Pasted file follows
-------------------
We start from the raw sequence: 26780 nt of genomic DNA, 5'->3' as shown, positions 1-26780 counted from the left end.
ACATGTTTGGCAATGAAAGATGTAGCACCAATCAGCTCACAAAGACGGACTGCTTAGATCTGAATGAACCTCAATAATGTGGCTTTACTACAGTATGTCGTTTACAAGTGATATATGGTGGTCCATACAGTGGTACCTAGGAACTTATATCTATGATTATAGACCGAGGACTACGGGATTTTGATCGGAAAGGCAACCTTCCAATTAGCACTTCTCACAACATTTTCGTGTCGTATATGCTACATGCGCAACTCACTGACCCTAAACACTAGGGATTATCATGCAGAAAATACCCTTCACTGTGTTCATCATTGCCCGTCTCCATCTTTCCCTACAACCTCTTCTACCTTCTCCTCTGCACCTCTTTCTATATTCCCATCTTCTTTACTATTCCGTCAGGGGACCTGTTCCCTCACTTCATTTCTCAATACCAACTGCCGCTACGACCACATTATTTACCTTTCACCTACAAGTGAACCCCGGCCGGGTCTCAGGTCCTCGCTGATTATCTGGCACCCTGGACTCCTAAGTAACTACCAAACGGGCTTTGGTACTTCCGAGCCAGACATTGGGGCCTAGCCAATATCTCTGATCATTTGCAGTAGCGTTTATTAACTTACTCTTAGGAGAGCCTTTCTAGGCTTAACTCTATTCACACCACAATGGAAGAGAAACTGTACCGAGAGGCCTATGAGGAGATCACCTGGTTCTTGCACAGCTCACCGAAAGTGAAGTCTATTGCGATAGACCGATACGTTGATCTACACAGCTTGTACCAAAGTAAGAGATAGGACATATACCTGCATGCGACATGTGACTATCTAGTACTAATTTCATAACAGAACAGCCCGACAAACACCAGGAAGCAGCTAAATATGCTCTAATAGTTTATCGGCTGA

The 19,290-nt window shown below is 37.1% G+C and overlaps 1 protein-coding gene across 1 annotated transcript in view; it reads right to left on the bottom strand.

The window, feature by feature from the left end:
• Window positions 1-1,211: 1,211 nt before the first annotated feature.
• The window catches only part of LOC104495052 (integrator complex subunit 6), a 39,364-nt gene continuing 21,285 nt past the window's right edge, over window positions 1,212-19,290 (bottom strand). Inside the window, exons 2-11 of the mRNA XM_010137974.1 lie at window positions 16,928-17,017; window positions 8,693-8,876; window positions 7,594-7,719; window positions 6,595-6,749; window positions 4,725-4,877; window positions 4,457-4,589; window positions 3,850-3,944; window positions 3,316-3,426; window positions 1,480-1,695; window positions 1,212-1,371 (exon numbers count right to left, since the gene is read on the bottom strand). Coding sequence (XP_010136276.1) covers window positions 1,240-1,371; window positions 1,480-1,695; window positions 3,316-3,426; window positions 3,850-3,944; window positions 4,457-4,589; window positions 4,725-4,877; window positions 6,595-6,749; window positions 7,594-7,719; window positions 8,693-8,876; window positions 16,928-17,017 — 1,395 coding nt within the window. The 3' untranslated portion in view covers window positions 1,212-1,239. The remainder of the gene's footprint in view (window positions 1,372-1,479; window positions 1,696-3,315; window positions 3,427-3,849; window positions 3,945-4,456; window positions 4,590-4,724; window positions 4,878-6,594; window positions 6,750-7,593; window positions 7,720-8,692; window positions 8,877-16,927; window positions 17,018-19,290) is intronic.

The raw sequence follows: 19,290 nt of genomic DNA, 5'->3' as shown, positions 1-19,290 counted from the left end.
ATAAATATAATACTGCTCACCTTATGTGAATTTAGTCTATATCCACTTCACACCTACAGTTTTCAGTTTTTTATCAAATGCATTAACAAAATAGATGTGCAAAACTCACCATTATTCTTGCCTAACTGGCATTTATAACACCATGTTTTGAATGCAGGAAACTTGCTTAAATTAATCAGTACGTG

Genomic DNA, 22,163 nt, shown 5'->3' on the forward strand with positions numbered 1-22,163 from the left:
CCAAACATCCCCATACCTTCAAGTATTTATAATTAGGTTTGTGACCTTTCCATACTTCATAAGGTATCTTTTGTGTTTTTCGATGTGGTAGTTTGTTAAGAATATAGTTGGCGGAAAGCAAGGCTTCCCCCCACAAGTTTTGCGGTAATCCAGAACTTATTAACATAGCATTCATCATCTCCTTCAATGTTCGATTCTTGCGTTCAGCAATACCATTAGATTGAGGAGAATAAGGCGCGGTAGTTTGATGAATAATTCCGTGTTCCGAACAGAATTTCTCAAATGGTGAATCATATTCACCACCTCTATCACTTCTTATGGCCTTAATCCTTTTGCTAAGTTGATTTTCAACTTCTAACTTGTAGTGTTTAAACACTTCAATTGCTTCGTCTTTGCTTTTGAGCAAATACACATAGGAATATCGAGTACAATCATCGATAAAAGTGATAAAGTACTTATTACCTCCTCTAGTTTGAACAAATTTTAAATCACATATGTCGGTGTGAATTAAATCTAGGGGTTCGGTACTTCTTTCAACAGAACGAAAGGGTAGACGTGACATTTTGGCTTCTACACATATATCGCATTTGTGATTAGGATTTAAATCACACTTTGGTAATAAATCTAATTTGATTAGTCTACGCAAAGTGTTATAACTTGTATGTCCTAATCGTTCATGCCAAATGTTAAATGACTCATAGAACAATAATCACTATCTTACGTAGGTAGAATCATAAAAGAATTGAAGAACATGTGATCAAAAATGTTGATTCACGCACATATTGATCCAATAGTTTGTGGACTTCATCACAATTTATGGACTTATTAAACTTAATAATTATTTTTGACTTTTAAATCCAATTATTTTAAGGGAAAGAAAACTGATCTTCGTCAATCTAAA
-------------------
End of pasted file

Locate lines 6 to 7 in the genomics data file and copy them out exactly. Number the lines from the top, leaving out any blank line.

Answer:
• The window catches only part of LOC104495052 (integrator complex subunit 6), a 39,364-nt gene continuing 21,285 nt past the window's right edge, over window positions 1,212-19,290 (bottom strand). Inside the window, exons 2-11 of the mRNA XM_010137974.1 lie at window positions 16,928-17,017; window positions 8,693-8,876; window positions 7,594-7,719; window positions 6,595-6,749; window positions 4,725-4,877; window positions 4,457-4,589; window positions 3,850-3,944; window positions 3,316-3,426; window positions 1,480-1,695; window positions 1,212-1,371 (exon numbers count right to left, since the gene is read on the bottom strand). Coding sequence (XP_010136276.1) covers window positions 1,240-1,371; window positions 1,480-1,695; window positions 3,316-3,426; window positions 3,850-3,944; window positions 4,457-4,589; window positions 4,725-4,877; window positions 6,595-6,749; window positions 7,594-7,719; window positions 8,693-8,876; window positions 16,928-17,017 — 1,395 coding nt within the window. The 3' untranslated portion in view covers window positions 1,212-1,239. The remainder of the gene's footprint in view (window positions 1,372-1,479; window positions 1,696-3,315; window positions 3,427-3,849; window positions 3,945-4,456; window positions 4,590-4,724; window positions 4,878-6,594; window positions 6,750-7,593; window positions 7,720-8,692; window positions 8,877-16,927; window positions 17,018-19,290) is intronic.

The raw sequence follows: 19,290 nt of genomic DNA, 5'->3' as shown, positions 1-19,290 counted from the left end.